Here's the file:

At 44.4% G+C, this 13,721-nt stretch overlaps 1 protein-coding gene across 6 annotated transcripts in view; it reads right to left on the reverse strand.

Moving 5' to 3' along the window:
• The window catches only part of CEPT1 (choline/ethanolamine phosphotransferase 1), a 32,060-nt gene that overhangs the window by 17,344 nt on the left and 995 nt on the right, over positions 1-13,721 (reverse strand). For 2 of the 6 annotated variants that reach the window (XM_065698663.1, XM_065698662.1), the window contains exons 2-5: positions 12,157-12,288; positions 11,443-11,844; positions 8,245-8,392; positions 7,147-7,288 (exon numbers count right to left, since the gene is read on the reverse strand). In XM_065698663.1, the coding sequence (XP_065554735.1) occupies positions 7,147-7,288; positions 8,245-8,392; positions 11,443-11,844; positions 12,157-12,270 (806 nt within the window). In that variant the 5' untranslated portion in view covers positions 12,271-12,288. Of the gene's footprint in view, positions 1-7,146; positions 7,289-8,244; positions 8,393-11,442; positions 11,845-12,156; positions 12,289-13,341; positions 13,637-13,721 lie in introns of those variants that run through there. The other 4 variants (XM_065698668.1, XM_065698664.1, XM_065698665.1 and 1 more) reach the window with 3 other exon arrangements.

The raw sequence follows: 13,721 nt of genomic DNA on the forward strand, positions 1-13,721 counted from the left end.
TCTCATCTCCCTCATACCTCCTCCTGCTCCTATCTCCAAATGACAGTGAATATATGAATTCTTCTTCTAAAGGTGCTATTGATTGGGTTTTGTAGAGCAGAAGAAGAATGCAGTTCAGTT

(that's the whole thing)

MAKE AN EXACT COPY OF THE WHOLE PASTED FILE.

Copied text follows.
At 44.4% G+C, this 13,721-nt stretch overlaps 1 protein-coding gene across 6 annotated transcripts in view; it reads right to left on the reverse strand.

Moving 5' to 3' along the window:
• The window catches only part of CEPT1 (choline/ethanolamine phosphotransferase 1), a 32,060-nt gene that overhangs the window by 17,344 nt on the left and 995 nt on the right, over positions 1-13,721 (reverse strand). For 2 of the 6 annotated variants that reach the window (XM_065698663.1, XM_065698662.1), the window contains exons 2-5: positions 12,157-12,288; positions 11,443-11,844; positions 8,245-8,392; positions 7,147-7,288 (exon numbers count right to left, since the gene is read on the reverse strand). In XM_065698663.1, the coding sequence (XP_065554735.1) occupies positions 7,147-7,288; positions 8,245-8,392; positions 11,443-11,844; positions 12,157-12,270 (806 nt within the window). In that variant the 5' untranslated portion in view covers positions 12,271-12,288. Of the gene's footprint in view, positions 1-7,146; positions 7,289-8,244; positions 8,393-11,442; positions 11,845-12,156; positions 12,289-13,341; positions 13,637-13,721 lie in introns of those variants that run through there. The other 4 variants (XM_065698668.1, XM_065698664.1, XM_065698665.1 and 1 more) reach the window with 3 other exon arrangements.

The raw sequence follows: 13,721 nt of genomic DNA on the forward strand, positions 1-13,721 counted from the left end.
TCTCATCTCCCTCATACCTCCTCCTGCTCCTATCTCCAAATGACAGTGAATATATGAATTCTTCTTCTAAAGGTGCTATTGATTGGGTTTTGTAGAGCAGAAGAAGAATGCAGTTCAGTT